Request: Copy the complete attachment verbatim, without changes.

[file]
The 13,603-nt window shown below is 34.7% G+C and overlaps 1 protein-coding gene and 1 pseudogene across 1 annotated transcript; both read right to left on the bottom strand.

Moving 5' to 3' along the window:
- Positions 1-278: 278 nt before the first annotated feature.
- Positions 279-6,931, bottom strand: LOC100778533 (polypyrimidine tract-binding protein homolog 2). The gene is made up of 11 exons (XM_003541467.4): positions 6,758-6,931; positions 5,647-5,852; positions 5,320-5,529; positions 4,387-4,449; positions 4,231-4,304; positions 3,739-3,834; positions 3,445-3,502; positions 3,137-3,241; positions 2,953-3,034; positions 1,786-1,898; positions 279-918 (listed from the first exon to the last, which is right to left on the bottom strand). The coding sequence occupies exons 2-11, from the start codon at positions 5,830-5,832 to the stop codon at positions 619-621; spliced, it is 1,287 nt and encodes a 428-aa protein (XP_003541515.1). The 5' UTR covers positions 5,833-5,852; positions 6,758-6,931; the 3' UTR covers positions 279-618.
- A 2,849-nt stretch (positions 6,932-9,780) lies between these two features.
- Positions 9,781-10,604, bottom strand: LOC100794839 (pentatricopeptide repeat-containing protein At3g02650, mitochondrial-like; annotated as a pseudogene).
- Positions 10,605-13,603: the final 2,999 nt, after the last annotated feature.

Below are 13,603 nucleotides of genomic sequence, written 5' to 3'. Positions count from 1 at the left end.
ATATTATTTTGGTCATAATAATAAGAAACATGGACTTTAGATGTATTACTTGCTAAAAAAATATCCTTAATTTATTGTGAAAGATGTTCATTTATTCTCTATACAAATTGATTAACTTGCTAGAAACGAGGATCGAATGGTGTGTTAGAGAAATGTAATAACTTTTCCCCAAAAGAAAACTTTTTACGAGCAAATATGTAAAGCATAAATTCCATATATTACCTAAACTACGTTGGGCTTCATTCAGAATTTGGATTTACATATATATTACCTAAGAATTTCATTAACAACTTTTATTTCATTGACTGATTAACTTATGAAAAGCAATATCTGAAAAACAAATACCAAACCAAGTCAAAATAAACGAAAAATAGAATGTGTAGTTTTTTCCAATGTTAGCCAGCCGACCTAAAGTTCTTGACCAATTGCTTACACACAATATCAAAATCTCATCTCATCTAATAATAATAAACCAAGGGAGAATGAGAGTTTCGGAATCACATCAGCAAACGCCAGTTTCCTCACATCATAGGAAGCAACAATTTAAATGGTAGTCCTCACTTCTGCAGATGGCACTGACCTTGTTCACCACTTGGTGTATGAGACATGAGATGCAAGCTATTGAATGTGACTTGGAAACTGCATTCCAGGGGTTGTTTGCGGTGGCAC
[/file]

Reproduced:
The 13,603-nt window shown below is 34.7% G+C and overlaps 1 protein-coding gene and 1 pseudogene across 1 annotated transcript; both read right to left on the bottom strand.

Moving 5' to 3' along the window:
- Positions 1-278: 278 nt before the first annotated feature.
- Positions 279-6,931, bottom strand: LOC100778533 (polypyrimidine tract-binding protein homolog 2). The gene is made up of 11 exons (XM_003541467.4): positions 6,758-6,931; positions 5,647-5,852; positions 5,320-5,529; positions 4,387-4,449; positions 4,231-4,304; positions 3,739-3,834; positions 3,445-3,502; positions 3,137-3,241; positions 2,953-3,034; positions 1,786-1,898; positions 279-918 (listed from the first exon to the last, which is right to left on the bottom strand). The coding sequence occupies exons 2-11, from the start codon at positions 5,830-5,832 to the stop codon at positions 619-621; spliced, it is 1,287 nt and encodes a 428-aa protein (XP_003541515.1). The 5' UTR covers positions 5,833-5,852; positions 6,758-6,931; the 3' UTR covers positions 279-618.
- A 2,849-nt stretch (positions 6,932-9,780) lies between these two features.
- Positions 9,781-10,604, bottom strand: LOC100794839 (pentatricopeptide repeat-containing protein At3g02650, mitochondrial-like; annotated as a pseudogene).
- Positions 10,605-13,603: the final 2,999 nt, after the last annotated feature.

Below are 13,603 nucleotides of genomic sequence, written 5' to 3'. Positions count from 1 at the left end.
ATATTATTTTGGTCATAATAATAAGAAACATGGACTTTAGATGTATTACTTGCTAAAAAAATATCCTTAATTTATTGTGAAAGATGTTCATTTATTCTCTATACAAATTGATTAACTTGCTAGAAACGAGGATCGAATGGTGTGTTAGAGAAATGTAATAACTTTTCCCCAAAAGAAAACTTTTTACGAGCAAATATGTAAAGCATAAATTCCATATATTACCTAAACTACGTTGGGCTTCATTCAGAATTTGGATTTACATATATATTACCTAAGAATTTCATTAACAACTTTTATTTCATTGACTGATTAACTTATGAAAAGCAATATCTGAAAAACAAATACCAAACCAAGTCAAAATAAACGAAAAATAGAATGTGTAGTTTTTTCCAATGTTAGCCAGCCGACCTAAAGTTCTTGACCAATTGCTTACACACAATATCAAAATCTCATCTCATCTAATAATAATAAACCAAGGGAGAATGAGAGTTTCGGAATCACATCAGCAAACGCCAGTTTCCTCACATCATAGGAAGCAACAATTTAAATGGTAGTCCTCACTTCTGCAGATGGCACTGACCTTGTTCACCACTTGGTGTATGAGACATGAGATGCAAGCTATTGAATGTGACTTGGAAACTGCATTCCAGGGGTTGTTTGCGGTGGCAC